Neuroinflammation in Chronic Systemic Symptoms (CSS)

  • End date
    Jun 30, 2023
  • participants needed
  • sponsor
    Vanderbilt University Medical Center
Updated on 19 September 2021


The purpose of the present research protocol is to investigate and identify translocator protein 18kDa, MRI DTI, and EEG/ERPs, markers of Chronic Systemic Symptoms (CSS).


In 2016, there were an estimated 15.5 million cancer survivors in the US, with a forecasted 20.3 million by 2026. Three percent of those survivors were treated for Head and neck cancers (HNC). This number is expected to rise due to increased long-term survival in patients with HPV associated oropharyngeal cancer. Increasing survivorship has generated a surge of interest in late effects of HNC therapy. Studies to date have largely focused on chronic effects stemming from local tissue damage. Recent data suggests that late systemic effects may be equally problematic. Chronic systemic symptoms (CSS) persist far longer than previously considered and are the source of significant function loss and detriment to quality of life. CSS include fatigue, neurocognitive dysfunction, centralized pain, mood disorders, sleep disturbances, and hypothalamic dysfunction manifested as thermal discomfort or hyperhidrosis. Systemic symptoms occur in clusters resulting in a heightened clinical impact. As with other critical illnesses, the trajectory of recovery from the systemic symptoms from cancer treatment is varied. Some patients will recover to baseline quickly post treatment while others display CSS that persist or worsen over time resulting in functional deficits, frailty, and an early aging phenotype which may impact survival. Survivors exhibiting a "slow burn" trajectory as manifested by persistent systemic symptom burden and worsening function over time, require extensive on-going long-term management. These patients often fail to return to work or previously held family roles. CSS may therefore be associated with greater economic cost than the initial treatment.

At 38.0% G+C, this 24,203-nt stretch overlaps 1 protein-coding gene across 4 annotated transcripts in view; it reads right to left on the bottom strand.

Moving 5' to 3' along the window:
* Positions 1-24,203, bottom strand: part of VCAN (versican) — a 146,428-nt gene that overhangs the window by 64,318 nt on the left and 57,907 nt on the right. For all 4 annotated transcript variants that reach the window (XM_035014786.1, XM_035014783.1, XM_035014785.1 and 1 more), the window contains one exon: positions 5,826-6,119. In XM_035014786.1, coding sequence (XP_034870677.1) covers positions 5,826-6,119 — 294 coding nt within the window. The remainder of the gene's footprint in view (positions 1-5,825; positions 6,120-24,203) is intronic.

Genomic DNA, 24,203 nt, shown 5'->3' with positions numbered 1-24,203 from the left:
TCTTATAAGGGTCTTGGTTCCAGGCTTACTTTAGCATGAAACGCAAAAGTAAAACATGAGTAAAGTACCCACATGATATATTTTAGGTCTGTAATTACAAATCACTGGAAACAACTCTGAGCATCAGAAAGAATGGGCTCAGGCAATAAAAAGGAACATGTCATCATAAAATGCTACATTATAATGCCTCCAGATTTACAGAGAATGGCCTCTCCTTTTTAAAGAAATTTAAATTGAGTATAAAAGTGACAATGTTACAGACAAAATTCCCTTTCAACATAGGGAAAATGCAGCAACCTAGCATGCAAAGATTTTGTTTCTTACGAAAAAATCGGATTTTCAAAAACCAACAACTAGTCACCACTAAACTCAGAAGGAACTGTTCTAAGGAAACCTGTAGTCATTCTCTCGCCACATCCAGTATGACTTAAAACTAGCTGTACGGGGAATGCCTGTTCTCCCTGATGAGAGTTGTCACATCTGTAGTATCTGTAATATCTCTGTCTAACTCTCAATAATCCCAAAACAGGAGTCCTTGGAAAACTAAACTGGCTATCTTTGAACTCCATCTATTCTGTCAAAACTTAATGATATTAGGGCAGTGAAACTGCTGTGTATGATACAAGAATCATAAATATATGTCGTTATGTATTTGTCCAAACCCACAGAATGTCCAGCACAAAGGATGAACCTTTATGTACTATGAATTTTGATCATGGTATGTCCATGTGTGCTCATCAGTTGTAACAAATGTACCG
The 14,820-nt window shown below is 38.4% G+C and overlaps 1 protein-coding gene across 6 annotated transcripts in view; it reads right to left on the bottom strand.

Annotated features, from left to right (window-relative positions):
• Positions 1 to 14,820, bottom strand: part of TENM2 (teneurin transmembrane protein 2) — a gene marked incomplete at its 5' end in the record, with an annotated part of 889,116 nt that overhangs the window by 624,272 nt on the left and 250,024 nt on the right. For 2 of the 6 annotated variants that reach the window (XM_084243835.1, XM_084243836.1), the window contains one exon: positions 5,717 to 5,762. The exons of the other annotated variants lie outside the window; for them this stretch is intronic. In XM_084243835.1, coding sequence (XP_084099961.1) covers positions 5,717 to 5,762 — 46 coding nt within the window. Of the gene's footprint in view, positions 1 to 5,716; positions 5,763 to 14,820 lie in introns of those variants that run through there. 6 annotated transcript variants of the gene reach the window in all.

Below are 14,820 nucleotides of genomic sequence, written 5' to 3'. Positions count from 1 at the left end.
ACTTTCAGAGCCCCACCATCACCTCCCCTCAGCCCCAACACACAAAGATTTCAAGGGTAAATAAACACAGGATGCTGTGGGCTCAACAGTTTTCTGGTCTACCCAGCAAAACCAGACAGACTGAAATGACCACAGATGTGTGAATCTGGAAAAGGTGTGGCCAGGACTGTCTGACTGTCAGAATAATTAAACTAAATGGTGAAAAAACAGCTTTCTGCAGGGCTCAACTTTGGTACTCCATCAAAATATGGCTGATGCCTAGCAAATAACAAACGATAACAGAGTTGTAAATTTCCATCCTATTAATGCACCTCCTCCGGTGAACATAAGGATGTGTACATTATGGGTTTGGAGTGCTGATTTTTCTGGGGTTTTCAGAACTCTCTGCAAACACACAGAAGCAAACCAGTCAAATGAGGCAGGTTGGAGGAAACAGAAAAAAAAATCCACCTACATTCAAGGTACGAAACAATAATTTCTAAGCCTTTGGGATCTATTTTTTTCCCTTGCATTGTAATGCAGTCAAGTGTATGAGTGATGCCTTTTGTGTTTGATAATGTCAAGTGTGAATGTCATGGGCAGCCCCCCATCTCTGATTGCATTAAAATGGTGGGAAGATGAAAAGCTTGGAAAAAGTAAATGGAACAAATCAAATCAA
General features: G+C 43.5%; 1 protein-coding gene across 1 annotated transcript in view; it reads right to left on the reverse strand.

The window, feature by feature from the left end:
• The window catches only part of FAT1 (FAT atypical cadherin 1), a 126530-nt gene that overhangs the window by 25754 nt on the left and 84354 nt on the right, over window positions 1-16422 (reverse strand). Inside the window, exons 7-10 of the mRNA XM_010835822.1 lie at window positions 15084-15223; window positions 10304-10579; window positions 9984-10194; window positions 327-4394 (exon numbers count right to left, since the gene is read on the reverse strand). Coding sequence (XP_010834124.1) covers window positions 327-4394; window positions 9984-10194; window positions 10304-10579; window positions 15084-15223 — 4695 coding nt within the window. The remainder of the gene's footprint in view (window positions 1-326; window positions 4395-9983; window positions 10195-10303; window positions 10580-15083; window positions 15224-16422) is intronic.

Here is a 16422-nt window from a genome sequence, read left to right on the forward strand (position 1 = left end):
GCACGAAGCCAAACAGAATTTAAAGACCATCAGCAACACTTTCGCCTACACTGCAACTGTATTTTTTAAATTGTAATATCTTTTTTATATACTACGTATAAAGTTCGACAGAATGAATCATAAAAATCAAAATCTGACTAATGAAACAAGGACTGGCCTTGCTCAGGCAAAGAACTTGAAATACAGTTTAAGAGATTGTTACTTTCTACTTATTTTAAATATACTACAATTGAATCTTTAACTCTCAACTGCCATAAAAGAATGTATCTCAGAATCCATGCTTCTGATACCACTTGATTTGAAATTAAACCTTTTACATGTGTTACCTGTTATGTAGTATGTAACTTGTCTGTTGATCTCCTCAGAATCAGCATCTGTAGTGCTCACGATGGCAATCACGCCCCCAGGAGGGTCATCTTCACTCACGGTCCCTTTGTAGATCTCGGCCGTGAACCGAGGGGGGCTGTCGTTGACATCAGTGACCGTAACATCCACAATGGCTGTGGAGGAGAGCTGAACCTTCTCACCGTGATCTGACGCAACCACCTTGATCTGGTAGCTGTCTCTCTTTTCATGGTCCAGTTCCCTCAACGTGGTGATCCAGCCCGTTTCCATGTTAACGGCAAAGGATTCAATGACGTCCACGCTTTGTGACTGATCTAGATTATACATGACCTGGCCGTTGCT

Work that spans a wide array of inflammatory disease processes (such as fibromyalgia, chronic fatigue syndrome, irritable bowel, etc.) demonstrate the presence of somatic, affective, and cognitive symptoms. Neuroinflammation is hypothesized to be the underlying cause of these symptoms and their manifestations. More specifically, peripheral injury/trauma/cancer release inflammatory mediators that activate glial components of peripheral and central cellular circuitry causing inflammation of the CNS. However, the concept that CSS is underlined by neuroinflammation is largely theoretical from disparate and indirect evidence. A gap in the evidence base suggests direct investigation of neuroinflammation in CSS patients in capturing a mechanistic marker is urgently needed in order to (1) present CSS as a diagnostic entity, (2) fully understand its neurobiological mechanism, and (3) test/develop appropriate treatments.

Condition chronic diseases, cancers, chronic pains, Chronic disease, chronic illness, Neoplasms, chronic disorder, malignant tumors, Cancer (Pediatric), chronic illnesses, head and neck cancer, Head and Neck Cancer, Cancer, Neuroinflammatory Response, Ewing's Family Tumors, Chronic Inflammation, Pain (Pediatric), Chronic Pain, Pain, malignancy, cancer of the head and neck, malignancies, Post-Surgical Pain, Cancer/Tumors, disease, chronic, malignant tumor, primary malignant neoplasm, primary cancer
Clinical Study IdentifierNCT04636723
SponsorVanderbilt University Medical Center
Last Modified on19 September 2021


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Inclusion Criteria

Age 21
Able to speak English to understand instructions and be able to provide informed consent

Exclusion Criteria

History of HNC of larynx, pharynx, oral cavity paranasal sinus, salivary gland, or unknown primary
Alcohol/substance abuse/dependence within the last 6 months
Current or previous co-morbid bipolar disorder-, psychosis-, obsessive compulsive disorder-, eating disorders-, personality disorders-
Neurological disorders (e.g. ADHD, ASDs, epilepsy)
Learning difficulties
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